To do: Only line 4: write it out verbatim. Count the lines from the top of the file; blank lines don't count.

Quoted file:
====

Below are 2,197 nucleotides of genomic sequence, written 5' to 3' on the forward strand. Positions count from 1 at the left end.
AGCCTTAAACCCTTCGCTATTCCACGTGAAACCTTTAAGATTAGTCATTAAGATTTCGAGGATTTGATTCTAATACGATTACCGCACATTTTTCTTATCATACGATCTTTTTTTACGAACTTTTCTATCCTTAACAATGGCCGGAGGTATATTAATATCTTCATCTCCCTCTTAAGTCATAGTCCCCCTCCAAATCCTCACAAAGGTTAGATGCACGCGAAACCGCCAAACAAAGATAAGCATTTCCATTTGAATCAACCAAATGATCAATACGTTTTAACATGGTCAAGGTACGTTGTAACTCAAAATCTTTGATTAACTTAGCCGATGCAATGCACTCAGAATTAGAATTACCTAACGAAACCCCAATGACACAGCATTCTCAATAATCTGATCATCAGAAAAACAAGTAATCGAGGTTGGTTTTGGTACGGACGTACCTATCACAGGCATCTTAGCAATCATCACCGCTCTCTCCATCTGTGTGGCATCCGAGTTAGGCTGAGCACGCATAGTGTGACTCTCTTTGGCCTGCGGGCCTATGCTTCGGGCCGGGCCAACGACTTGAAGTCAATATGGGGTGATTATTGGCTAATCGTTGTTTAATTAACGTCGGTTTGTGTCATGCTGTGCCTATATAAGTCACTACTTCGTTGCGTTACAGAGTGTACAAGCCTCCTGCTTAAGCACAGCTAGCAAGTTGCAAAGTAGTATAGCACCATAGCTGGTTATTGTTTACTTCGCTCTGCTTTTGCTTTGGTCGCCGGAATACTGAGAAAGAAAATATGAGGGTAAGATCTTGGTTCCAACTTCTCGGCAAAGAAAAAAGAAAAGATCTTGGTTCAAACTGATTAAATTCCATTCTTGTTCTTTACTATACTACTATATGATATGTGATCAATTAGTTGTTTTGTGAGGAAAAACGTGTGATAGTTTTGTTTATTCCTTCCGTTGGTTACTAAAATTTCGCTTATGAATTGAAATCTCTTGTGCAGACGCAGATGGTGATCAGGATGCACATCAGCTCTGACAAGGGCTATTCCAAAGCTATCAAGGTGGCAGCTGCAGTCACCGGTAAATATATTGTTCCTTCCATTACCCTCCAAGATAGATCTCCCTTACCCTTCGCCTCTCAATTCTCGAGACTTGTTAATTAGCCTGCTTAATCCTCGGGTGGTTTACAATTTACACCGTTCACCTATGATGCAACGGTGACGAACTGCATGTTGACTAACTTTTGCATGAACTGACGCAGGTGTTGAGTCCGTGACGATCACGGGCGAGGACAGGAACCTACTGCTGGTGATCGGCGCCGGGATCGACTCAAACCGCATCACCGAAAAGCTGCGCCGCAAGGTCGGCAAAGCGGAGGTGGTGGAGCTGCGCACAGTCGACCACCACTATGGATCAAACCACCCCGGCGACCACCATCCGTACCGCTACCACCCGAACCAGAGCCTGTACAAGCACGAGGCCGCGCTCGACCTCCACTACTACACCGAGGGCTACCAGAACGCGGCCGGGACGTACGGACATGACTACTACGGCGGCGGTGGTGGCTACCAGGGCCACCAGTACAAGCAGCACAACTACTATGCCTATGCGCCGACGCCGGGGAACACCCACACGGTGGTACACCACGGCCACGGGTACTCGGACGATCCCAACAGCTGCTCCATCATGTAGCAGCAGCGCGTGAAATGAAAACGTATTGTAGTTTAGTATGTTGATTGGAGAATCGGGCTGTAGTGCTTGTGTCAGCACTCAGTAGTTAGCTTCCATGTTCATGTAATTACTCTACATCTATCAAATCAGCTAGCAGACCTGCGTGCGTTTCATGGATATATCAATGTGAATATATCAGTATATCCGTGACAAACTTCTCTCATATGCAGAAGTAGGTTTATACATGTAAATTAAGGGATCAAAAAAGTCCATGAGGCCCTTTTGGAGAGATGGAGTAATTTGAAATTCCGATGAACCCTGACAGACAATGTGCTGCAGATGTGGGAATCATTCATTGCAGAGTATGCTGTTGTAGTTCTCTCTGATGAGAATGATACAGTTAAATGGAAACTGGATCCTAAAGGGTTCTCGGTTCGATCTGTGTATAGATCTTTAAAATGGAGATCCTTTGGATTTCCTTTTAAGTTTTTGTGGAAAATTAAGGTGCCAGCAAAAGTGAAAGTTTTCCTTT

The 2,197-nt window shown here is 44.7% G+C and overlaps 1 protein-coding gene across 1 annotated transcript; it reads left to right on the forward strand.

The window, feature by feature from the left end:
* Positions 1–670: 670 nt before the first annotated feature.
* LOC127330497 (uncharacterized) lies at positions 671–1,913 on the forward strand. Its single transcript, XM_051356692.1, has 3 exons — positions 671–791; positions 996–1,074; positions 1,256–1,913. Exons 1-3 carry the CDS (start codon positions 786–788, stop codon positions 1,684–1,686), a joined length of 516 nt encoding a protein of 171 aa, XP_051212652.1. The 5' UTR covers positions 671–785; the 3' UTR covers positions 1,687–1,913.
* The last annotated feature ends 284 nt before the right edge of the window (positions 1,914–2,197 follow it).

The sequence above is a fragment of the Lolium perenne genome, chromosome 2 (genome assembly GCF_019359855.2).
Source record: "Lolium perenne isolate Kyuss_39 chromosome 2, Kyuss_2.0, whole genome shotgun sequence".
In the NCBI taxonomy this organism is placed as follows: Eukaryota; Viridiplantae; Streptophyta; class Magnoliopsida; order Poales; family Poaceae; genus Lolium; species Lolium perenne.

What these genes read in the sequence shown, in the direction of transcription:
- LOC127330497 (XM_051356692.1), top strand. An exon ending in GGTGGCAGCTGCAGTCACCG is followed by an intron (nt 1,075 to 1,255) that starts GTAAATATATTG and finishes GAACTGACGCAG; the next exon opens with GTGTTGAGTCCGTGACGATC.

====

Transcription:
The window, feature by feature from the left end: